A Pevsner for Cork

The latest volume in the acclaimed Pevsner Architectural Guides series is devoted to Cork, Ireland’s largest and most southerly county, home of the second city of the Republic of Ireland. The book is also the first of the six Buildings of Ireland volumes so far published to cover part of the southern province of Munster.

In this article, the book’s editor Simon Bradley introduces some of the many highlights, including the great Bantry House in West Cork and Charles Fort above the picturesque Kinsale harbour.

Ireland’s Largest County, Ireland’s Second City

Our author is Frank Keohane, a native Corkonian now based in Dublin. His survey draws on the extensive research which underpins all volumes in the Pevsner series, and is also informed by his expert knowledge as a Chartered Building Surveyor specialising in historic buildings. The task was immense, as the timescale suggests: fieldwork began in 2008, working roughly anticlockwise from the south-east, and concluding with Cork city in 2017.

Cork City: Innovation and Achievement

Cork, St Fin Barre’s Cathedral (C of I), by William Burges, 1865–79, interior. Photo by Paul Tierney.

Many of the architectural highlights of this mighty county are in Cork city. Among the finest are two spectacular churches, one Catholic, the other Protestant, both by architects from outside Ireland.

The latter is St Fin Barre’s Cathedral, built for the Church of Ireland in 1865–79 to the designs of the English architect William Burges. Here the inspiration was Burges’s favourite early French Gothic, expressed externally in a compact, triple-spired outline, and internally in the soaring proportions of the nave and choir.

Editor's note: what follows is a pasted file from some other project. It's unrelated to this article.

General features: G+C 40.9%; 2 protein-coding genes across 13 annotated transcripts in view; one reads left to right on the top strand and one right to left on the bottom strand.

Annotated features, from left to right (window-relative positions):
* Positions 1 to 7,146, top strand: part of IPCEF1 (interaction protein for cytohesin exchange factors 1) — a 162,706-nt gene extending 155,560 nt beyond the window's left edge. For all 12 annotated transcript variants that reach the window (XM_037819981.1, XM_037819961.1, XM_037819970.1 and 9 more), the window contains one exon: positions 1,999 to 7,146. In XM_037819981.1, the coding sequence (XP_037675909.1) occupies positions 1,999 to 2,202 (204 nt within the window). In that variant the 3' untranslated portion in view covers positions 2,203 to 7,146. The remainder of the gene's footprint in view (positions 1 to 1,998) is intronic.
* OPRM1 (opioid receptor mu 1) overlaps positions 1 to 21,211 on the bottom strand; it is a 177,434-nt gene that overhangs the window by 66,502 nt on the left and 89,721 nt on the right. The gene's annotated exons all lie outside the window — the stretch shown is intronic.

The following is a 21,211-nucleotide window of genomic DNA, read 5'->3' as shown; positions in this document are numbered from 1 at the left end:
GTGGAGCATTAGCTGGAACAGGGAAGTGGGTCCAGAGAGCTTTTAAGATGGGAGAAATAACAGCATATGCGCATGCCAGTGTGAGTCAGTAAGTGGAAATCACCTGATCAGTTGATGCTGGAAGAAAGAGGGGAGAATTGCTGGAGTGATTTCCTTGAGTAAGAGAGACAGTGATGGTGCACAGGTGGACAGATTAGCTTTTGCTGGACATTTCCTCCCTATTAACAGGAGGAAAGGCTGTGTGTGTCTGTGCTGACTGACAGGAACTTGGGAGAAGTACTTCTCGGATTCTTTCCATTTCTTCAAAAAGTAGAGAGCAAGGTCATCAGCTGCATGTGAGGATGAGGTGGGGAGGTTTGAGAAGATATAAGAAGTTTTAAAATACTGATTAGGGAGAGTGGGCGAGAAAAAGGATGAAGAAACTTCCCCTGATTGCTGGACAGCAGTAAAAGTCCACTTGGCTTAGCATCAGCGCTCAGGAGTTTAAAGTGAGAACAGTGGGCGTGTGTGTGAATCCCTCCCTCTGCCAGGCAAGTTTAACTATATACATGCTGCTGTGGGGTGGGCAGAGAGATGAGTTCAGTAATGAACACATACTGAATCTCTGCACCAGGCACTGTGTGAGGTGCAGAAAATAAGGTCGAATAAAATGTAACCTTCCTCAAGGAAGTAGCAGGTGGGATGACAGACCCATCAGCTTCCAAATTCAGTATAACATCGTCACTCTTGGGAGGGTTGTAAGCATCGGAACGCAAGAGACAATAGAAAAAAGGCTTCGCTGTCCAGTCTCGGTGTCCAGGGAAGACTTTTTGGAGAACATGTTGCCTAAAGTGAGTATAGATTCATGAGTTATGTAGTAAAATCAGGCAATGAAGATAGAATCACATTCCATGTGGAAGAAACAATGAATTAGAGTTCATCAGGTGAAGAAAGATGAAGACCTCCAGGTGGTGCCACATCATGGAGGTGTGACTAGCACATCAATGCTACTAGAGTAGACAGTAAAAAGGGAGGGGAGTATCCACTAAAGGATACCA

The early Gothic style is carried through to the details, including superb architectural carving and sculpture by Thomas Nicholls and local assistants, and sumptuous stained glass which Burges designed in collaboration with Horatio Walter Lonsdale and Fred Weekes. None of which came cheap: the project ran well over budget, and the towers and spires were constructed only after the bishop secured extra donations from two of the city’s wealthy distillers and brewers.

Cork, St Fin Barre’s Cathedral (C of I), ambulatory stained glass, designed by Burges with H.W. Lonsdale and Fred Weekes, 1873–81. Photo by Paul Tierney.

William Burges as Jester, circa 1860. Author Unknown. CC-0 Public domain via Wikimedia Commons.

An associate of the Pre-Raphaelites, Burges had a celebrated sense of fun, which found expression in his love of fancy dress and his gift for creating dream-world interiors for wealthy clients such as the Marquess of Bute. By contrast, St Fin Barr’s shows the profound learning which underlay these high jinks, with iconographical programmes deriving from the Old and New Testaments and from medieval theology, expressed in stone, glass, painting and mosaic.

By contrast, the Catholic parish church of Christ the King (1928–31) is by the American architect Barry Byrne, a former pupil of Frank Lloyd Wright, working with the English-born Cork architect J.R.E. Boyd Barrett. Its nearest relations are in the Midwest of the US, although the stepped silhouette is also reminiscent of P.V. Jensen-Klint’s slightly earlier Grundtvig Church in Copenhagen. Here Byrne’s abstract forms are offset by a giant portal sculpture of Christ, arms outstretched against a background of Expressionist fluting.

Cork, Christ the King, by Barry Byrne, 1928-31. Photo by Paul Tierney.

The interior is no less remarkable, both for its broad, uninterrupted plan – made possible by the use of a reinforced concrete structure – and for the placing of the altar unexpectedly close to the congregation. This intimacy was no less exceptional in terms of Irish church architecture, and its implications were not fully explored until the Liturgical Movement and the Second Vatican Council of the 1950s–60s.